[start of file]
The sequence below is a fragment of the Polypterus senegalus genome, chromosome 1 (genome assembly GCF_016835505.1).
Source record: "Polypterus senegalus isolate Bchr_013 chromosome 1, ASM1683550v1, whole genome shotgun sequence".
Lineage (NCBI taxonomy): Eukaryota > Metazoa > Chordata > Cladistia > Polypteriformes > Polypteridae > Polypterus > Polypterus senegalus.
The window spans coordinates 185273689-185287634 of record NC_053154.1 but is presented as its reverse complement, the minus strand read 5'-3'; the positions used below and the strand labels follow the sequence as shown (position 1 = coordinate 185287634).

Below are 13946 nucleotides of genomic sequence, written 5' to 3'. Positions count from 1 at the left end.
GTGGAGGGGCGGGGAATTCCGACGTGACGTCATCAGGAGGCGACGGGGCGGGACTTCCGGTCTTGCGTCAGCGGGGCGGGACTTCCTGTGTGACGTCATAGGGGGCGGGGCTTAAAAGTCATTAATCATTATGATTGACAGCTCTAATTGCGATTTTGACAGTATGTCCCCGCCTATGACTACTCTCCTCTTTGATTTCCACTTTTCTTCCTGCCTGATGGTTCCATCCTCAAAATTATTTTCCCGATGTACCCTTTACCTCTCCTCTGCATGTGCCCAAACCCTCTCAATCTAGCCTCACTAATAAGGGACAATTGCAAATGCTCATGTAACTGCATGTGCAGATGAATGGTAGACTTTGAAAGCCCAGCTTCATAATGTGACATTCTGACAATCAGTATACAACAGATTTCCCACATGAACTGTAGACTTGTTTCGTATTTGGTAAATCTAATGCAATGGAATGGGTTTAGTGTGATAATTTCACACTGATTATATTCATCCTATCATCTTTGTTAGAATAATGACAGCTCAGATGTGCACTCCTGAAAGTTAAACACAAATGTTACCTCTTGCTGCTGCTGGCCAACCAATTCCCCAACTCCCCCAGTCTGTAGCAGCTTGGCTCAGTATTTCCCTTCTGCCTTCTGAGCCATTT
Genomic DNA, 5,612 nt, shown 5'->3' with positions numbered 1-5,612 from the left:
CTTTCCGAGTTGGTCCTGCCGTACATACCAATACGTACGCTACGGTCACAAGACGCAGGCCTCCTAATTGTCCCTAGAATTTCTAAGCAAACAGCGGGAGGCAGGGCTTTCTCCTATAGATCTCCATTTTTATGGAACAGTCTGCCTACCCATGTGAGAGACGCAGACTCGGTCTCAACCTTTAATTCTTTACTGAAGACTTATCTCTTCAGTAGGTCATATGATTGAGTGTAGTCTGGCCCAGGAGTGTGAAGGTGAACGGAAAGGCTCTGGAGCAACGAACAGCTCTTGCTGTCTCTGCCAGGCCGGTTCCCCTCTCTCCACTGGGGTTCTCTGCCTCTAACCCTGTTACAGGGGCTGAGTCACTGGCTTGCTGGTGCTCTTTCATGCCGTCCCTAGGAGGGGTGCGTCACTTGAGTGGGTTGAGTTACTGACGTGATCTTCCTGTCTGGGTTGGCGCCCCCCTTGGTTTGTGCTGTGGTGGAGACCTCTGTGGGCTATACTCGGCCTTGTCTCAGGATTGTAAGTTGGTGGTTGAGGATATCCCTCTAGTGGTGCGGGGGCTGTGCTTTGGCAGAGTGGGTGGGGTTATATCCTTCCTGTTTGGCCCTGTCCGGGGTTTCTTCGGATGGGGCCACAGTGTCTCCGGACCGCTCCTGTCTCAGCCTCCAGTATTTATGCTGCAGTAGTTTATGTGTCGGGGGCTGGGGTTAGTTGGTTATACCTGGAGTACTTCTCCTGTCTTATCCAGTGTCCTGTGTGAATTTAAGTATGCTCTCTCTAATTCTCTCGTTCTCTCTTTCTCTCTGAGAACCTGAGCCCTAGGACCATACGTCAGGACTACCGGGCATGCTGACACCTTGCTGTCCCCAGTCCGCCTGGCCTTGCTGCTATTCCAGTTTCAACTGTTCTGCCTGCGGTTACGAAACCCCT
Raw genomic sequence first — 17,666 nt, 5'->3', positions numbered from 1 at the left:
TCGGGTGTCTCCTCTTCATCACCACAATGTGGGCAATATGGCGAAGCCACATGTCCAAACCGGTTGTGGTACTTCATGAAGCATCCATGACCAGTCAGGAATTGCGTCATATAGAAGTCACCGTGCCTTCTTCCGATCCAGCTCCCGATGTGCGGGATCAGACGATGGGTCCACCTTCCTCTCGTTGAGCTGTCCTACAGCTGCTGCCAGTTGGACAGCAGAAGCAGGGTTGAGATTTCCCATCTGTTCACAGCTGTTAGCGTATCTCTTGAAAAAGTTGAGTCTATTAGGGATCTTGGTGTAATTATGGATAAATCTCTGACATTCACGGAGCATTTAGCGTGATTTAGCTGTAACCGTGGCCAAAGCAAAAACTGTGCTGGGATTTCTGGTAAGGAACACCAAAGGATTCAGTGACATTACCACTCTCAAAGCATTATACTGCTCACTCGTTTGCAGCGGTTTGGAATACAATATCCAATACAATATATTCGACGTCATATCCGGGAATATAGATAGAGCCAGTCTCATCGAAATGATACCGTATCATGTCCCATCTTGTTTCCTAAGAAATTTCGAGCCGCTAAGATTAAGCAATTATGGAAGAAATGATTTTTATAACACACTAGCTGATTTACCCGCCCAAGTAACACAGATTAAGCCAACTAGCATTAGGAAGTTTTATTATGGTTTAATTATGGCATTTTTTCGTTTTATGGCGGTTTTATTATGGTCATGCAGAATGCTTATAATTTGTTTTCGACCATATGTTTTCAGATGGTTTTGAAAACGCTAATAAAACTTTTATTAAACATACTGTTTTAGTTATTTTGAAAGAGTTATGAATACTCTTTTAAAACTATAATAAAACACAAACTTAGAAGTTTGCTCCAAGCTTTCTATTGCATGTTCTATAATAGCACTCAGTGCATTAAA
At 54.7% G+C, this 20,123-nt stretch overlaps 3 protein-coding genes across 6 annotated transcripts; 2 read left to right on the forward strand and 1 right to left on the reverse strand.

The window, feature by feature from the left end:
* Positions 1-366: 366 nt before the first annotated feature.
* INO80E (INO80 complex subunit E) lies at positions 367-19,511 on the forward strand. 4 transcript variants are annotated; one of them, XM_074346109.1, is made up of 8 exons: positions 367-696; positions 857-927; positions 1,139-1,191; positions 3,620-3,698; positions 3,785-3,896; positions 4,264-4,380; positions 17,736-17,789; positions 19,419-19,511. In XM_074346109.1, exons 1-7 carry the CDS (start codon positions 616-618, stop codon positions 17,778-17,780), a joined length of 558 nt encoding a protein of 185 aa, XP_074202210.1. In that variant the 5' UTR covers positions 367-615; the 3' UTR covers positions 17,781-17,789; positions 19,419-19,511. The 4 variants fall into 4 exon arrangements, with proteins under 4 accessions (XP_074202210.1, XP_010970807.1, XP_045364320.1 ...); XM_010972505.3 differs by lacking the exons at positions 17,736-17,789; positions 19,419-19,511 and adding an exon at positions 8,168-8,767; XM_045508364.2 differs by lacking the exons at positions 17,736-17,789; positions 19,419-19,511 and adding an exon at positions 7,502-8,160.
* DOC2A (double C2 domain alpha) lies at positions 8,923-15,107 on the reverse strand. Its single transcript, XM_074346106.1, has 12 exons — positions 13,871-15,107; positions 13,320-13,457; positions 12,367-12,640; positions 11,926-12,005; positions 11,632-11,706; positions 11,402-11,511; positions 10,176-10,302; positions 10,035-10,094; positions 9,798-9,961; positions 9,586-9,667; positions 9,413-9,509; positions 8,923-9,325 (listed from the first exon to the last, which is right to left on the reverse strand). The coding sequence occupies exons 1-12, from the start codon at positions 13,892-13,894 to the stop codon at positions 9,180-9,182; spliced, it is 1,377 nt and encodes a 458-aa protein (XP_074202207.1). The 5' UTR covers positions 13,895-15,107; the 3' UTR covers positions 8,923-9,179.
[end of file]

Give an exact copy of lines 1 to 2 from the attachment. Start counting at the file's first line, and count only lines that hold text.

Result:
The sequence below is a fragment of the Polypterus senegalus genome, chromosome 1 (genome assembly GCF_016835505.1).
Source record: "Polypterus senegalus isolate Bchr_013 chromosome 1, ASM1683550v1, whole genome shotgun sequence".